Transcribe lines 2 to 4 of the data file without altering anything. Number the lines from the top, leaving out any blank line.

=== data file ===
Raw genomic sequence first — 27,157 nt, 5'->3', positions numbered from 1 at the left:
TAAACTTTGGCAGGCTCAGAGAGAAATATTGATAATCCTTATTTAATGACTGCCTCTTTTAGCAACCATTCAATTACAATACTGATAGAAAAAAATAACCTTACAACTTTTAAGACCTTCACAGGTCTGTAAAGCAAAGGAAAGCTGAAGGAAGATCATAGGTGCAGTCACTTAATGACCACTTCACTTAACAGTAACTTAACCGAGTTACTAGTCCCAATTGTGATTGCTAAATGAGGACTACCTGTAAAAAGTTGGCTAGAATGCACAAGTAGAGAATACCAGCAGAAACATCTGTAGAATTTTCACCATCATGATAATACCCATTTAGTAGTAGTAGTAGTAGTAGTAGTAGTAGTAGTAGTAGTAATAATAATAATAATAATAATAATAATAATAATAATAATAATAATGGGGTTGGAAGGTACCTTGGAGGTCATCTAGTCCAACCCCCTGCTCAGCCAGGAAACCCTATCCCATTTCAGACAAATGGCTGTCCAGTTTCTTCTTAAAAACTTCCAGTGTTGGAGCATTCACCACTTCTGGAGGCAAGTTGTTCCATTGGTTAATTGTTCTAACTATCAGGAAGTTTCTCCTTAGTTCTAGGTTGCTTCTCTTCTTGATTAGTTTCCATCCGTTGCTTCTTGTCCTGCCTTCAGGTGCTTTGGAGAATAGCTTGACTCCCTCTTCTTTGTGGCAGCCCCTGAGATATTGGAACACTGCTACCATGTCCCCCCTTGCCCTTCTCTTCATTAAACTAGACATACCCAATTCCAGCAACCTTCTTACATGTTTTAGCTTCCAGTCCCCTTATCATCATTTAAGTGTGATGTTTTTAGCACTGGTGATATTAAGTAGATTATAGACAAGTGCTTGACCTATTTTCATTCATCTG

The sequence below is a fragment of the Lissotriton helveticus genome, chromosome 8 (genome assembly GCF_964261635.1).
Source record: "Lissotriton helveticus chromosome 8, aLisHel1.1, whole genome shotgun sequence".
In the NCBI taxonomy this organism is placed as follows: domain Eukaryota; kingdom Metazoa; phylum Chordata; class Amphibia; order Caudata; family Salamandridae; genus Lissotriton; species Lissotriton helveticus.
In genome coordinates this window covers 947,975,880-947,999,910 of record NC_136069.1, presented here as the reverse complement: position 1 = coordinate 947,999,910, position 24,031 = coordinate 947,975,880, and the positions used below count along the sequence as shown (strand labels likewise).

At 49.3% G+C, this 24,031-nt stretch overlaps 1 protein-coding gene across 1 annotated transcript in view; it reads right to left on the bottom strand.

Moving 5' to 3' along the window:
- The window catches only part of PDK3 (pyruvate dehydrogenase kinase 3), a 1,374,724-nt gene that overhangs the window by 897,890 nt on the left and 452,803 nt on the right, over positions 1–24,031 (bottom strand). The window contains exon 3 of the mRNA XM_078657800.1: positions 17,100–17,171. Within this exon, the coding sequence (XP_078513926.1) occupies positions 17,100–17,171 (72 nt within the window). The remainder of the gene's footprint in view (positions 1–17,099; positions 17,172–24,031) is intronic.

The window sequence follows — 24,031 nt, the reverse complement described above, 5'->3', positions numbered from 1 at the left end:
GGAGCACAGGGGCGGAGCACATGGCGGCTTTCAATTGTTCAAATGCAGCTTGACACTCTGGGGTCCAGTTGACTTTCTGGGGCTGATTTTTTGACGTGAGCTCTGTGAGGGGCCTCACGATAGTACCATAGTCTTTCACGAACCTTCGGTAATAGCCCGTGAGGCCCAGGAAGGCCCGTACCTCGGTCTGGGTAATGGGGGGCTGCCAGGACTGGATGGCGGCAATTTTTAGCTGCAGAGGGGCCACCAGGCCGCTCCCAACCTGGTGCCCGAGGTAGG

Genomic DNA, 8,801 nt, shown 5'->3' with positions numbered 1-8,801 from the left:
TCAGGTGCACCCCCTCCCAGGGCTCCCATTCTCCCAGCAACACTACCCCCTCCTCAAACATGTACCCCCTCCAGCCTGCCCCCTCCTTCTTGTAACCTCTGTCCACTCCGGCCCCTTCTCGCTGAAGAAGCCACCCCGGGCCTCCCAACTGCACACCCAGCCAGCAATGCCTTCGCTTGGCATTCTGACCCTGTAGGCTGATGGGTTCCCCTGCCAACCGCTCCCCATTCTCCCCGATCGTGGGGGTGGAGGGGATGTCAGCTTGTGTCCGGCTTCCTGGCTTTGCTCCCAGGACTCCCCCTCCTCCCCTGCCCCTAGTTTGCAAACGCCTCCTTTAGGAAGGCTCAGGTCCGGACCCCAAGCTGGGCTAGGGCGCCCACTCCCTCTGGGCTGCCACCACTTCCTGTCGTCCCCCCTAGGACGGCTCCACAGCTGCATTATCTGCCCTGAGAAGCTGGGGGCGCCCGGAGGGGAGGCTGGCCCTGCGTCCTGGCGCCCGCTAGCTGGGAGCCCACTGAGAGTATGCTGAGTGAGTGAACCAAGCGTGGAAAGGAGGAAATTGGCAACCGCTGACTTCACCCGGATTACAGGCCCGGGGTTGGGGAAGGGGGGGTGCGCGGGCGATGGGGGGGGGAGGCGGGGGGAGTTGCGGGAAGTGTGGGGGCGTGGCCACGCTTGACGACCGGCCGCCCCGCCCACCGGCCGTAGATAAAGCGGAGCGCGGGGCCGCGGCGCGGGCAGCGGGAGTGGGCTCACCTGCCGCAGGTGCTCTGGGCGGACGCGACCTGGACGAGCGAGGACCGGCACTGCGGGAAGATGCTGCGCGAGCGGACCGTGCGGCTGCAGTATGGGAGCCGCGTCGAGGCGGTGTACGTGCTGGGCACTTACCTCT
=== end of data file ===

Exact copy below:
TAAACTTTGGCAGGCTCAGAGAGAAATATTGATAATCCTTATTTAATGACTGCCTCTTTTAGCAACCATTCAATTACAATACTGATAGAAAAAAATAACCTTACAACTTTTAAGACCTTCACAGGTCTGTAAAGCAAAGGAAAGCTGAAGGAAGATCATAGGTGCAGTCACTTAATGACCACTTCACTTAACAGTAACTTAACCGAGTTACTAGTCCCAATTGTGATTGCTAAATGAGGACTACCTGTAAAAAGTTGGCTAGAATGCACAAGTAGAGAATACCAGCAGAAACATCTGTAGAATTTTCACCATCATGATAATACCCATTTAGTAGTAGTAGTAGTAGTAGTAGTAGTAGTAGTAGTAGTAATAATAATAATAATAATAATAATAATAATAATAATAATAATAATGGGGTTGGAAGGTACCTTGGAGGTCATCTAGTCCAACCCCCTGCTCAGCCAGGAAACCCTATCCCATTTCAGACAAATGGCTGTCCAGTTTCTTCTTAAAAACTTCCAGTGTTGGAGCATTCACCACTTCTGGAGGCAAGTTGTTCCATTGGTTAATTGTTCTAACTATCAGGAAGTTTCTCCTTAGTTCTAGGTTGCTTCTCTTCTTGATTAGTTTCCATCCGTTGCTTCTTGTCCTGCCTTCAGGTGCTTTGGAGAATAGCTTGACTCCCTCTTCTTTGTGGCAGCCCCTGAGATATTGGAACACTGCTACCATGTCCCCCCTTGCCCTTCTCTTCATTAAACTAGACATACCCAATTCCAGCAACCTTCTTACATGTTTTAGCTTCCAGTCCCCTTATCATCATTTAAGTGTGATGTTTTTAGCACTGGTGATATTAAGTAGATTATAGACAAGTGCTTGACCTATTTTCATTCATCTG

The sequence below is a fragment of the Lissotriton helveticus genome, chromosome 8 (genome assembly GCF_964261635.1).
Source record: "Lissotriton helveticus chromosome 8, aLisHel1.1, whole genome shotgun sequence".